Opening Academic Year WUR: The inclusion of Landscape Architecture | TOPOS

_OVERIGE_ door Rosanne Schrijver en Cor Simon A reflection of the opening of the academic year of the Wageningen University. It is striking how the controversial discipline of landscape architecture within the Wageningen University now seems to play an essential…

Source: Opening Academic Year WUR: The inclusion of Landscape Architecture | TOPOS

the whole opening ceremony can be watched here (there are green marks, for each new session in the whole video – the landscape machine part is at the fourth green marker).



Why a landscape machine?

Designers should design landscapes that challenge human beings and human collectives to allow them to redefine nature within and beyond themselves.

We are well aware that the two words ‘landscape’ and ‘machine’ are dissonant in many ways; something technocratic versus something pristine? The dissonance is on the other hand exactly right, if you consider an important pragmatism in the field of large scale landscape interventions: (1) landscapes are mostly created by (generic) professionals, only dimly including local people. (2) Landscapes, for a large part, serve a purpose, in most cases as agricultural production area, as natural reserve or as urban/infrastructure territory. These two pragmatic elements make it more feasible to consider the machine part of the landscape. Being an optimised production facility for desired outcomes. Any dissonance with local people and out of radar ecological developments, is what interests us, as part of the landscape machine concept.

The (welcome) dissonant to any fixed machinery thinking is provided by the rather slow and gradual development of landscapes. People can change, as landscapes change and thereby initial negative experiences can change. This is what is magical and unique in landscape development and this is what needs to be taken into account when considering the machine-aspect in a developing landscape. The machine may be static for a while, but will change and so will the opinions, aesthetic references and social inclusions. This is a fact that has been recognised by many designers for years, but has not yet been included and explored academically.

Landscapes need not be designed at all if they are to reflect the potential of wildernesses. Despite the autonomy of natural landscapes, we consider human imagination central and essential in the development of new types of productivity. We are worried about the increasing absence of landscapes as future places other than for parkish delight or arcadian wildernesses. Biodiversity can be increased by allowing landscapes to be productive, according to their ecological potentials. Yet, as the attention for urban centres and urban farming increases, the notion of the vast amounts of landscapes are left barren and desolate. In an average country, over 70% percent is landscape and only 8% is urbanised, this means that a future vision on the productivity of such large stretches of land is needed, to maintain a growing urban population. Urban life produces waste and dirt that can be cleaned and processed by landscape machines, if they are big enough, flexible enough and self-sustaining enough. This is the aim of every designed landscape machine. Landscapes are thus not only places to comfort and satisfy human needs, they are places that are proof of human inventiveness, natural self regulation and intricate technical competences. Additionally, designed landscapes are contemporary sublime environments to enhance dormant potentials of the abundance of energy that is present on an everyday basis.

Landscape Machines are technically complex designs that serve to clean and produce all that humans use and need for themselves and simultaneously adhere to the abundance principle of living systems. The composition of landscape machines is dynamic because of the continuous interchange of expansion and diminishment of living system components. A landscape machine is deliberately kept on the verge of imbalance because of the continuous yield of food, energy and resources that put stress on natural resilience. The design effort to create the appropriate type of imbalance is the main challenge when designing a landscape machine.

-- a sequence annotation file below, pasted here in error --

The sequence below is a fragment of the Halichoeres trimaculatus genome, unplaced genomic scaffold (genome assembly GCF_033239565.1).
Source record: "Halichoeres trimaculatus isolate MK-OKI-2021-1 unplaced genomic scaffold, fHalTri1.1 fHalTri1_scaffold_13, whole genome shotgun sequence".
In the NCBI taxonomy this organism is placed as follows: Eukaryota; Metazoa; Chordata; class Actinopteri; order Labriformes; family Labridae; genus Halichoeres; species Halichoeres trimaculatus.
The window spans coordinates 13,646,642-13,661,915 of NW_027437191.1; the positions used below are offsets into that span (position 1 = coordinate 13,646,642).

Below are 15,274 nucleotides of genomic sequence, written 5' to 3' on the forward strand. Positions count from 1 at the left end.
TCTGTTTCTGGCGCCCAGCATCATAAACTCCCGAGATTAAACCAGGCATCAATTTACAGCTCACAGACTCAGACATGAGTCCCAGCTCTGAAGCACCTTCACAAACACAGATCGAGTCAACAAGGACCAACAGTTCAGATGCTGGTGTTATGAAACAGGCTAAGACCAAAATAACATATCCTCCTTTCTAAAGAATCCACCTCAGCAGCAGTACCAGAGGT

Community Supported Landscape Regeneration

Msc. thesis project Flore Bijker and Lian Kasper

whole report can be viewed here

Is there social support for the implementation of large-scale landscape machines in populated regions? What is the role of (local) people within the landscape machine concept? What allowances does the re-design of landscapes offer for the creation of (local) maintenance structures and appreciation?

These are the type of questions that came to mind when we first encountered the landscape machine concept. We were of the opinion that the concept would benefit from an increased attention to social aspects of landscapes and landscape change, especially if a large-scale landscape machine is intended to reach implementation in a societal context. In our thesis project we investigated the issue of social support for large-scale landscape regeneration projects, which could include landscape machine designs of the ‘system repair type’.

social feedback model_17_06

In the thesis project, we introduce the ‘Social Feedback Model’,  which enables analysis of complex social-ecological systems. The phenomenon of ‘social feedback’ between landscape appreciation and consequent attitudes and behavior towards the landscape proved particularly helpful in understanding social mechanisms that either disable or support landscape change and large-scale regeneration efforts.

Through the use of the Social Feedback Model in a multidisciplinary literature review, three case studies of regeneration projects and an analysis of the existing socio-spatial situation of the Vechtplassen region in the Netherlands we increased our understanding of social mechanisms. We were subsequently able to introduce conditions that underlie critical support for landscape regeneration, based on the need for empowerment of local people in the landscape on input (governance), output (use and accessibility) and social feedback level (knowledge and awareness). These conditions imply the need for new social contracts for responsibility-sharing between governments and local parties, the creation of local capacity through communal networking and agreements, and prospects of (new) direct relationships between local people and the natural environment.